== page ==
MIDDLETOWN, LAKE COUNTY. Sheriff’s detectives recently discovered a car that had been extensively altered, apparently to facilitate the concealment and transportation of narcotics. A compartment had been created under the center console, which had a electronically controlled door. It was secured by a spring loaded trunk latch. The compartment was large enough that the Toyota sedan’s exhaust system had to be altered and re-routed to make room for the compartment on the underside of the vehicle. Of course no matter how complicated the concealment system is, the whole thing falls apart when your driver gives it all away.
According to Steve Brooks of the Lake County Sheriff’s office, last Friday afternoon, about 4:40 pm, a patrol deputy traveling along Highway 29 near Middletown found himself behind that very same silver Toyota. He probably wouldn’t have noticed anything wrong, except that the car was traveling between 38 and 50 miles per hour along the 55 mph highway road, and the brake lights kept flashing as the car continued. Three miles along, as they approached Grange Road, they were heading up an eleven car parade along the gently curving road, as people kept catching up to the slow moving pair. The deputy pulled the car over as they reached Putah Lane at the Shell Station and Hidden Valley Food Mart.
The deputy addressed the 24-year-old young woman driver, Rosa Elvia Carrillo-Salas from Santa Rosa. He first advised her that when driving slower than traffic, she should pull over and allow the other cars to pass. He asked for her license, and she handed him her California Identity Card, explaining that she didn’t have a license. The deputy noticed that she was quite nervous and trembling. She had two passengers, later identified as 24-year-old Artemio Rivera Sandoval in the front seat, and 22-year-old Pedro Infante-Camarena, both also from Santa Rosa, about 40 miles south of Middletown and Lake County. Ms. Carillo told the deputy that neither of them spoke English or had a license.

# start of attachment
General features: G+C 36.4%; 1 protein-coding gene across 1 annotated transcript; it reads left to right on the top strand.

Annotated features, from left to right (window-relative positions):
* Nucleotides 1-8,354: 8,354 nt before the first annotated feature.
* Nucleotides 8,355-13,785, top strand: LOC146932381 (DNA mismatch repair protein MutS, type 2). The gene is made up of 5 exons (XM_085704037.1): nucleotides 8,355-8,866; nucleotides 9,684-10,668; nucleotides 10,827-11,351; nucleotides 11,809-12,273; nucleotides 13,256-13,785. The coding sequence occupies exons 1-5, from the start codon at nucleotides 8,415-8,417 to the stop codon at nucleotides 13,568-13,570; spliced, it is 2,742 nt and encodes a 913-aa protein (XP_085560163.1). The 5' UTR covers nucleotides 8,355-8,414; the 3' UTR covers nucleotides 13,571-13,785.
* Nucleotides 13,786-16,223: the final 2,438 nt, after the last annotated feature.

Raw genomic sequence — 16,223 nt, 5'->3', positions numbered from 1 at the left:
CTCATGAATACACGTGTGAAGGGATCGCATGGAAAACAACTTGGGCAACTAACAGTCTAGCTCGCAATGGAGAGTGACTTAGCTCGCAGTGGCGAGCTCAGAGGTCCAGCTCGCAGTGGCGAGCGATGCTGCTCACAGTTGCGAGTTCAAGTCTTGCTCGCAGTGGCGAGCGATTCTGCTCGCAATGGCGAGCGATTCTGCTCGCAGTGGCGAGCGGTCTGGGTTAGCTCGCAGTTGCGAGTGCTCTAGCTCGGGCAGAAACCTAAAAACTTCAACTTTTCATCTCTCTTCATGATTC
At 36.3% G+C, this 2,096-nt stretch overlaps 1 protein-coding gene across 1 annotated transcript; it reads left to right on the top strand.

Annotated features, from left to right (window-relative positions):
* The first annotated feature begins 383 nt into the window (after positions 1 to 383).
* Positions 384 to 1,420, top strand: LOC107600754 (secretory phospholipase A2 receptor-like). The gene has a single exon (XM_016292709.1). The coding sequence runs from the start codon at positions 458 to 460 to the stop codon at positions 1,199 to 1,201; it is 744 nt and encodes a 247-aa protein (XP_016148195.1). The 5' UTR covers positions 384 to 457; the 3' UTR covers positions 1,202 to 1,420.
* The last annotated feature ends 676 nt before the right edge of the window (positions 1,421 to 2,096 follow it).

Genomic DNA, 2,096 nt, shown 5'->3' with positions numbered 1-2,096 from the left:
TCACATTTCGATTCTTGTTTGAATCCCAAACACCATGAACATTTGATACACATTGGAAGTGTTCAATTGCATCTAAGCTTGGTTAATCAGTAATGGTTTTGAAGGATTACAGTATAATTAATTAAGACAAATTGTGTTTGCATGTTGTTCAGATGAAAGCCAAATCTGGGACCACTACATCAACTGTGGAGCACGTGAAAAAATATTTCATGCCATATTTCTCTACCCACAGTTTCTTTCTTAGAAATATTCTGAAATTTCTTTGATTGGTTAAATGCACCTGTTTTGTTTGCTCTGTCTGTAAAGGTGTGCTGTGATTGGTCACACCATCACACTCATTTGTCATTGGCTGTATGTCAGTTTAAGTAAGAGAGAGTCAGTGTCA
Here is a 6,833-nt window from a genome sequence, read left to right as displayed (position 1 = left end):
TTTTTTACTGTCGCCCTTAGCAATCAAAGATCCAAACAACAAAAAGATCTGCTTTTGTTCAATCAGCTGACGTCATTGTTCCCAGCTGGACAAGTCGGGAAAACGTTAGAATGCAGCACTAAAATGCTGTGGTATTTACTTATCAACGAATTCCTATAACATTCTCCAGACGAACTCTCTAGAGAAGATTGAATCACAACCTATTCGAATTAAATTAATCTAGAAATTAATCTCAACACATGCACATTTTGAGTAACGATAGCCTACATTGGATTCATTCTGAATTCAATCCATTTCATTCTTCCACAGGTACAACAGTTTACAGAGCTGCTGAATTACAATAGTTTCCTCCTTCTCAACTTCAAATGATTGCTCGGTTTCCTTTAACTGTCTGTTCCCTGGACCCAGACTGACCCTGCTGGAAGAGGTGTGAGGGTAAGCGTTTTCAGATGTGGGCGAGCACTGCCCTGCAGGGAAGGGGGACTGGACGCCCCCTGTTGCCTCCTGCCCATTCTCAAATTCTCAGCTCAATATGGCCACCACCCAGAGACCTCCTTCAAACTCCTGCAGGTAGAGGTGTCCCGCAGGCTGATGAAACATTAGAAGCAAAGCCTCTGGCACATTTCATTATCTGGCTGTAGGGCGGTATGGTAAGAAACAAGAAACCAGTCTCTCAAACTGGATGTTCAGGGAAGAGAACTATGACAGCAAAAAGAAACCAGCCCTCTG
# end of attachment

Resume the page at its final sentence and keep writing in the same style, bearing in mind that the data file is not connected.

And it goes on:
As another unit arrived to assist the deputy in the stop, the deputy told Carillo that she was being detained because she had been driving without a license. He asked her if anyone could help her out by taking her and her car home, and she said that no one was immediately available. As the deputy began to arrange for the car to be towed, the assisting unit, which happened to be a K-9 officer and dog, gave assistance in an inventory search of the vehicle. The dog got excited by the presence of a familiar scent. They found four one pound bags of crystal methamphetamine in the back seat.
The deputies now alerted the Sheriff’s Narcotics Task Force of their discovery of this huge quantity of meth. Detectives responded to the scene to take possession of the evidence, and the three occupants of the car were arrested for possession of a controlled substance for sale, and transportation of the narcotics.
Detectives further suspected a more thorough search of the impounded car was needed, and secured a warrant for the vehicle. The search continued at 9:45 that night, enlisting the help of another dog from the Sheriff’ K-9 unit. The dog made several positive alerts to the exterior, and led them to the center console, where the hidden compartment was located.
Three more one pound bags were found in the secret electronically controlled compartment. The total volume of meth seized from the as 7.09 pounds, or 3,219 grams, enough to get an army high. The street value of the drugs is estimated to be $321,900.00 if sold in personal use amounts. This find marks the largest amount of meth seized in the history of Lake County. Sandoval also had cash on him in the amount of $2,494.00, which was seized pending asset forfeiture proceedings, if it is proven to be profits from illegal narcotics sales.
Carrillo-Salas, Sandoval, and Infante-Camarena now face additional charges of conspiracy and use of a false compartment to conceal narcotics. The two men also face immigration holds.